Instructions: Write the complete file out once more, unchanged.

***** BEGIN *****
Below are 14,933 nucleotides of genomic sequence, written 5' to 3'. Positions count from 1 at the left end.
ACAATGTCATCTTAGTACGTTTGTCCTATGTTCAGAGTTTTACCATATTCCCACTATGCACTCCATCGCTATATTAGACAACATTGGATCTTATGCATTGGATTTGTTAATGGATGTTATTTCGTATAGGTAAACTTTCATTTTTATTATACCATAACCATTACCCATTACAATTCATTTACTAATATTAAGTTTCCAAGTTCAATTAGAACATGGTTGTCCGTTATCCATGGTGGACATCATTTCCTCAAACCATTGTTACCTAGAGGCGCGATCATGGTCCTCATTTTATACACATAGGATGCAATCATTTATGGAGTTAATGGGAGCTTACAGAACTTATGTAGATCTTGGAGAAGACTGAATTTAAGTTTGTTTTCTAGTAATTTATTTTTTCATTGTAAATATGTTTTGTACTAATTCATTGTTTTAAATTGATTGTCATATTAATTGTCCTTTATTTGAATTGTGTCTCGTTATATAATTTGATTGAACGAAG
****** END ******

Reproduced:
Below are 14,933 nucleotides of genomic sequence, written 5' to 3'. Positions count from 1 at the left end.
ACAATGTCATCTTAGTACGTTTGTCCTATGTTCAGAGTTTTACCATATTCCCACTATGCACTCCATCGCTATATTAGACAACATTGGATCTTATGCATTGGATTTGTTAATGGATGTTATTTCGTATAGGTAAACTTTCATTTTTATTATACCATAACCATTACCCATTACAATTCATTTACTAATATTAAGTTTCCAAGTTCAATTAGAACATGGTTGTCCGTTATCCATGGTGGACATCATTTCCTCAAACCATTGTTACCTAGAGGCGCGATCATGGTCCTCATTTTATACACATAGGATGCAATCATTTATGGAGTTAATGGGAGCTTACAGAACTTATGTAGATCTTGGAGAAGACTGAATTTAAGTTTGTTTTCTAGTAATTTATTTTTTCATTGTAAATATGTTTTGTACTAATTCATTGTTTTAAATTGATTGTCATATTAATTGTCCTTTATTTGAATTGTGTCTCGTTATATAATTTGATTGAACGAAG